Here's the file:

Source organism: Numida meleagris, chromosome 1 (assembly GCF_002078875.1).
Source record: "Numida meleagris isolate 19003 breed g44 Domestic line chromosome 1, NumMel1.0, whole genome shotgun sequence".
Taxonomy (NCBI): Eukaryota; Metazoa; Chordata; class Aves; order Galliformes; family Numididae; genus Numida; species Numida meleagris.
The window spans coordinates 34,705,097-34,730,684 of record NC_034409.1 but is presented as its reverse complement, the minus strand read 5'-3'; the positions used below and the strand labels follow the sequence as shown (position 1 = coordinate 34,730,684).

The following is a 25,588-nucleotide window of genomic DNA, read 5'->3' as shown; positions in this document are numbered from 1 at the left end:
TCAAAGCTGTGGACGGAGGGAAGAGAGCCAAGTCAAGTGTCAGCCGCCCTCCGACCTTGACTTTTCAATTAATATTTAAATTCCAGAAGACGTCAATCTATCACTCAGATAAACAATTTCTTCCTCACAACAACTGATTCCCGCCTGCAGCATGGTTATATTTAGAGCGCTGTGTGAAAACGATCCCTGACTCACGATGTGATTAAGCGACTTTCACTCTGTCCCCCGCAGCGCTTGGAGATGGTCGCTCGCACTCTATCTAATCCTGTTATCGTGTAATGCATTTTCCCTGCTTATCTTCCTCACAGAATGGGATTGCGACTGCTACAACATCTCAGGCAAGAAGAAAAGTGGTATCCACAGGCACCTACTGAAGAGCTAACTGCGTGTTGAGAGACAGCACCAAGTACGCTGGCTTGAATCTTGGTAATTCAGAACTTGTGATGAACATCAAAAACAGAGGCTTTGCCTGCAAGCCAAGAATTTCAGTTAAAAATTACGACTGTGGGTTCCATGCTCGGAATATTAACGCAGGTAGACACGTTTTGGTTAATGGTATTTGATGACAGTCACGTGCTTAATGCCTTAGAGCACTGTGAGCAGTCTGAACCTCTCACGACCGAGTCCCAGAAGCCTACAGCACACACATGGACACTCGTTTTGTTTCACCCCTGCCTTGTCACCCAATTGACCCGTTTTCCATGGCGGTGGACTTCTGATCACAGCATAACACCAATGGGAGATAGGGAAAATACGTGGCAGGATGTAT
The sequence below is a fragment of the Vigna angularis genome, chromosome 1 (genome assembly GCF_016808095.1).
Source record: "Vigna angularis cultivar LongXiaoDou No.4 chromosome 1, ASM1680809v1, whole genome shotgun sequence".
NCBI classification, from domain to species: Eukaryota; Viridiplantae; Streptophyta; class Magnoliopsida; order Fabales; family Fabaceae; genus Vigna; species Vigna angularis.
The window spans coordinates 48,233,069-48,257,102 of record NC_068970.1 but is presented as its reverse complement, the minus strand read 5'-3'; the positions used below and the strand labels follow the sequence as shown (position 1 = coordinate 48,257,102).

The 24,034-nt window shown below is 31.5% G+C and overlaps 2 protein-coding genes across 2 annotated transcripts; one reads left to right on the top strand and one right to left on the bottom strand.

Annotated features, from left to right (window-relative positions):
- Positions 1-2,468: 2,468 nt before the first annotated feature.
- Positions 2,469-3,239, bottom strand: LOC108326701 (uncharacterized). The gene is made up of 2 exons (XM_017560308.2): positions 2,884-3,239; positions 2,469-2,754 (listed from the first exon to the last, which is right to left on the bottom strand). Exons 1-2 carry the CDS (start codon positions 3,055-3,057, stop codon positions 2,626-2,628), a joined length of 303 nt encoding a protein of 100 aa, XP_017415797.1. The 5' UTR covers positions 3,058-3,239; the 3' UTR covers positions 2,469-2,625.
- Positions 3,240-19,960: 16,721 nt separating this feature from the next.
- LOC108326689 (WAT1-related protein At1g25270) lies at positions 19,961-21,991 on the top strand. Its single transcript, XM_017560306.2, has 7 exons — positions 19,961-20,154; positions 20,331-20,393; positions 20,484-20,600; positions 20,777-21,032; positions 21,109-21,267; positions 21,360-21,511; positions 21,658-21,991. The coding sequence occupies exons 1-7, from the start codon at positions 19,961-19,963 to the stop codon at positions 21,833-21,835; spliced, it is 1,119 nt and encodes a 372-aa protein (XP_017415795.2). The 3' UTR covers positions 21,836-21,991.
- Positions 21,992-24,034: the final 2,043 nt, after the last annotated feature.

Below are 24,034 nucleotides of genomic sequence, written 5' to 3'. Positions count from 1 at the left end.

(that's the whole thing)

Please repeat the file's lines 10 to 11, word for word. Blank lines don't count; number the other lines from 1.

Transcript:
The window spans coordinates 48,233,069-48,257,102 of record NC_068970.1 but is presented as its reverse complement, the minus strand read 5'-3'; the positions used below and the strand labels follow the sequence as shown (position 1 = coordinate 48,257,102).

The 24,034-nt window shown below is 31.5% G+C and overlaps 2 protein-coding genes across 2 annotated transcripts; one reads left to right on the top strand and one right to left on the bottom strand.